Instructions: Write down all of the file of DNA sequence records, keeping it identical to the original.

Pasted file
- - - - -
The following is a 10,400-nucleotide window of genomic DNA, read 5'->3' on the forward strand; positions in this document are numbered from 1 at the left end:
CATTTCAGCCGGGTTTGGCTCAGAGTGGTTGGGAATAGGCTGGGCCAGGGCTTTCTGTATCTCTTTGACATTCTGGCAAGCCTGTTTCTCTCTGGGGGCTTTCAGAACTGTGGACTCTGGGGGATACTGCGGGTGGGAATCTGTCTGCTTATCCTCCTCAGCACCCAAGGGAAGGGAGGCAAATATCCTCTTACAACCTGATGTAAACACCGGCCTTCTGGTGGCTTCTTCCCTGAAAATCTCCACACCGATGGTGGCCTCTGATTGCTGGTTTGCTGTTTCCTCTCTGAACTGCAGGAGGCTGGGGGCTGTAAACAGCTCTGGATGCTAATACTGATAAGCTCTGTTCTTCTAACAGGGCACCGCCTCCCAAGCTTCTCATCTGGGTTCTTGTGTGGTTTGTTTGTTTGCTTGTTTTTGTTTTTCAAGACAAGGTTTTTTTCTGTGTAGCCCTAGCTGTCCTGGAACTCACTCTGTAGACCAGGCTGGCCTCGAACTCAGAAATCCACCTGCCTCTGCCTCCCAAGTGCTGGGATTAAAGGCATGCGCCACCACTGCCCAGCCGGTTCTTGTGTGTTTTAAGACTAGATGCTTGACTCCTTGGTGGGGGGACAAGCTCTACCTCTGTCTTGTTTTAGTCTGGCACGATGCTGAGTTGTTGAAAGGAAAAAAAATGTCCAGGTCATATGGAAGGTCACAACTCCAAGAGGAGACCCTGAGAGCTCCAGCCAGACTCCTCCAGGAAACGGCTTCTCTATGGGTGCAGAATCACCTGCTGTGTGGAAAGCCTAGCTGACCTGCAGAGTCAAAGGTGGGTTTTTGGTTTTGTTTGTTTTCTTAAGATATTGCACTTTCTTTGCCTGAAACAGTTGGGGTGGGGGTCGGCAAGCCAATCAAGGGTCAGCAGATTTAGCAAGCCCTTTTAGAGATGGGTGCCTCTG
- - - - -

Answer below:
The following is a 10,400-nucleotide window of genomic DNA, read 5'->3' on the forward strand; positions in this document are numbered from 1 at the left end:
CATTTCAGCCGGGTTTGGCTCAGAGTGGTTGGGAATAGGCTGGGCCAGGGCTTTCTGTATCTCTTTGACATTCTGGCAAGCCTGTTTCTCTCTGGGGGCTTTCAGAACTGTGGACTCTGGGGGATACTGCGGGTGGGAATCTGTCTGCTTATCCTCCTCAGCACCCAAGGGAAGGGAGGCAAATATCCTCTTACAACCTGATGTAAACACCGGCCTTCTGGTGGCTTCTTCCCTGAAAATCTCCACACCGATGGTGGCCTCTGATTGCTGGTTTGCTGTTTCCTCTCTGAACTGCAGGAGGCTGGGGGCTGTAAACAGCTCTGGATGCTAATACTGATAAGCTCTGTTCTTCTAACAGGGCACCGCCTCCCAAGCTTCTCATCTGGGTTCTTGTGTGGTTTGTTTGTTTGCTTGTTTTTGTTTTTCAAGACAAGGTTTTTTTCTGTGTAGCCCTAGCTGTCCTGGAACTCACTCTGTAGACCAGGCTGGCCTCGAACTCAGAAATCCACCTGCCTCTGCCTCCCAAGTGCTGGGATTAAAGGCATGCGCCACCACTGCCCAGCCGGTTCTTGTGTGTTTTAAGACTAGATGCTTGACTCCTTGGTGGGGGGACAAGCTCTACCTCTGTCTTGTTTTAGTCTGGCACGATGCTGAGTTGTTGAAAGGAAAAAAAATGTCCAGGTCATATGGAAGGTCACAACTCCAAGAGGAGACCCTGAGAGCTCCAGCCAGACTCCTCCAGGAAACGGCTTCTCTATGGGTGCAGAATCACCTGCTGTGTGGAAAGCCTAGCTGACCTGCAGAGTCAAAGGTGGGTTTTTGGTTTTGTTTGTTTTCTTAAGATATTGCACTTTCTTTGCCTGAAACAGTTGGGGTGGGGGTCGGCAAGCCAATCAAGGGTCAGCAGATTTAGCAAGCCCTTTTAGAGATGGGTGCCTCTG